Our Accelerator team gave a one hour presentation on the Innovation Stage in Hall 3, during a prime slot on Saturday at 10.45am (see Figure 5). All seats and additional standing areas were filled. Our TRANSMIXR video was played during the stage presentation, and the panel discussed the benefits of collaborating with TRANSMIXR and the benefits of XR for the broadcast sector. After the stage presentation, the visitors to the pod came specifically to ask about the XR solution. We often found that this was the element of the project that sparked their interest.

We networked with the other IBC Accelerator teams as well as visitors and vendors. If we continue the IBC Accelerator for 2024, we already have a number of interested collaborators who could help us achieve our goals. We also had an opportunity to research and explore the latest tech and industry trends, while at IBC. We had numerous discussions around the future of the broadcast industry and where XR could play a role.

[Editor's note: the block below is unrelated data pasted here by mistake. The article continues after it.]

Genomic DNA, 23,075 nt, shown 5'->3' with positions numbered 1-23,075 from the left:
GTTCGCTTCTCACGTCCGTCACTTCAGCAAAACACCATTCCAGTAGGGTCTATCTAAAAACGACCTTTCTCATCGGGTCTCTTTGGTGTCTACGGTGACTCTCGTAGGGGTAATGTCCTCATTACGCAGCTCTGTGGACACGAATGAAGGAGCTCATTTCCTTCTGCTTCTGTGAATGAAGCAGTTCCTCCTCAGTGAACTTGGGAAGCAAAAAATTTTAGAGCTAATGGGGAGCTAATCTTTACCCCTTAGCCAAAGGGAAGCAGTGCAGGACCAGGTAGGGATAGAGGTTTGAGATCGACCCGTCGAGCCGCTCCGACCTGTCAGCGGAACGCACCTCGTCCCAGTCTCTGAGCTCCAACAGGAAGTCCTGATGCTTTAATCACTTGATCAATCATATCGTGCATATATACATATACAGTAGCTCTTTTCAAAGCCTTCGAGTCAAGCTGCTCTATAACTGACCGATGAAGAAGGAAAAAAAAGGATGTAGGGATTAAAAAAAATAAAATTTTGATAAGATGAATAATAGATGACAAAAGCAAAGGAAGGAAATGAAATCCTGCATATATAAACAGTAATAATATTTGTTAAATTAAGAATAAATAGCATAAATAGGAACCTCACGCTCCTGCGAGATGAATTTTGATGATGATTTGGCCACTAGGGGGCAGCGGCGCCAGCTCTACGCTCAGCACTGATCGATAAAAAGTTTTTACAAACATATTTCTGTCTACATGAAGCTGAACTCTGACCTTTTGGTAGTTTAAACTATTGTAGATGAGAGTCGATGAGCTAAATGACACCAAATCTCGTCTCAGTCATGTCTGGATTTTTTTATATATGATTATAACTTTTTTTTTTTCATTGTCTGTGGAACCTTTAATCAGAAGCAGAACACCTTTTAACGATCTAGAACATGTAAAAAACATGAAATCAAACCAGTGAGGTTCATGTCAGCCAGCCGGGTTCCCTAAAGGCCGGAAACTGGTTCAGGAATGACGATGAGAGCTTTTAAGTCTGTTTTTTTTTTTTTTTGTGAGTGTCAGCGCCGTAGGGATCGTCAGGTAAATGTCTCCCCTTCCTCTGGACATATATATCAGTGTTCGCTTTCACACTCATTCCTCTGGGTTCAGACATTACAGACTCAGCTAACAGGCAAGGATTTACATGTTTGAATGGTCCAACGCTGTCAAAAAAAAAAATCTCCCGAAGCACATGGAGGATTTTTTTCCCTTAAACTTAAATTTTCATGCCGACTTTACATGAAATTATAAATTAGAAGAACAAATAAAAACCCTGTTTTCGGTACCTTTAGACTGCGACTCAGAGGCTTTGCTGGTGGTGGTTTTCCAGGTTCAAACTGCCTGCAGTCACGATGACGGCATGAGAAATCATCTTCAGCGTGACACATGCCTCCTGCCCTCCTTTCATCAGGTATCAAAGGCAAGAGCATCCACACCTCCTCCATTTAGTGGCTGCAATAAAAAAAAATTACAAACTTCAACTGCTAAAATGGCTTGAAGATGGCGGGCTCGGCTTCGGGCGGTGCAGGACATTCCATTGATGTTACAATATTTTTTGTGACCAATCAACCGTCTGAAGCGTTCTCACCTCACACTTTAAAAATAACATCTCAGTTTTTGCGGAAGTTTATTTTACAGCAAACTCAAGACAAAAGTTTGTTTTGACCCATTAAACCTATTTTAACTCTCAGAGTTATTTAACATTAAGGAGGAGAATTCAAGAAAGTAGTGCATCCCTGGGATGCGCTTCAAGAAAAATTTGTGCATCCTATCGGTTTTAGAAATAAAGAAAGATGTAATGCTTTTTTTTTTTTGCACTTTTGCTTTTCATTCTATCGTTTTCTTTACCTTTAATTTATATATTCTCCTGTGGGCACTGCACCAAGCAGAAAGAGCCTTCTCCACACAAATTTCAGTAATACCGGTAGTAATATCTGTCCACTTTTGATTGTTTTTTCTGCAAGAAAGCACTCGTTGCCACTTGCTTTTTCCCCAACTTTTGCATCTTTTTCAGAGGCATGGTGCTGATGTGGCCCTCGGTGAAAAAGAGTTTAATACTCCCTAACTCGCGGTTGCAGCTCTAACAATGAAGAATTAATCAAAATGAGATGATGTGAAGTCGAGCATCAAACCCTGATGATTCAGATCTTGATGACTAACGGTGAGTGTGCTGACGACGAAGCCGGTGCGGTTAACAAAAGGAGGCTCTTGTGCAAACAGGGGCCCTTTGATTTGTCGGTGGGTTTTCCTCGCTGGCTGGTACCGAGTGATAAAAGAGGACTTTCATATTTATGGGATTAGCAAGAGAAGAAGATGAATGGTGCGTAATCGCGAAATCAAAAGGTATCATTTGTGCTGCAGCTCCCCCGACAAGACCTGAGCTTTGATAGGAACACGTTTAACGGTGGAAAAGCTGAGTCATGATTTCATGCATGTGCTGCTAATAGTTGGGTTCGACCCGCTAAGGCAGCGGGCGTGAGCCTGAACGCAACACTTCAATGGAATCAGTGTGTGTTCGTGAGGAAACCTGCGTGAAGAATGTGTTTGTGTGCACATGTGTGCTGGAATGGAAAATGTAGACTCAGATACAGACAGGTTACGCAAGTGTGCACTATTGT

We are now in the process of transcribing the answers from our survey at the pod, and analysing the data in detail. We received valuable insights into the negatives and potential pitfalls of XR solutions for broadcast. These were mainly related to the HMD’s, user experience and effects of wearing a HMD for extended periods of time. Hand-tracking and XR controllers were also potential negatives and areas to be addressed. We need to ensure the end user experience is intuitive and comfortable. However, the mixed reality solution that integrated a physical keyboard and mouse was well received. In general, the XR Control Room received overwhelmingly positive feedback, particularly the virtual screens and benefits in terms of sustainability and remote production. The general feedback we received is that the XR Control Room is easier, faster and cheaper to deploy than traditional solutions. We were asked on numerous occasions whether this solution was available to purchase right now.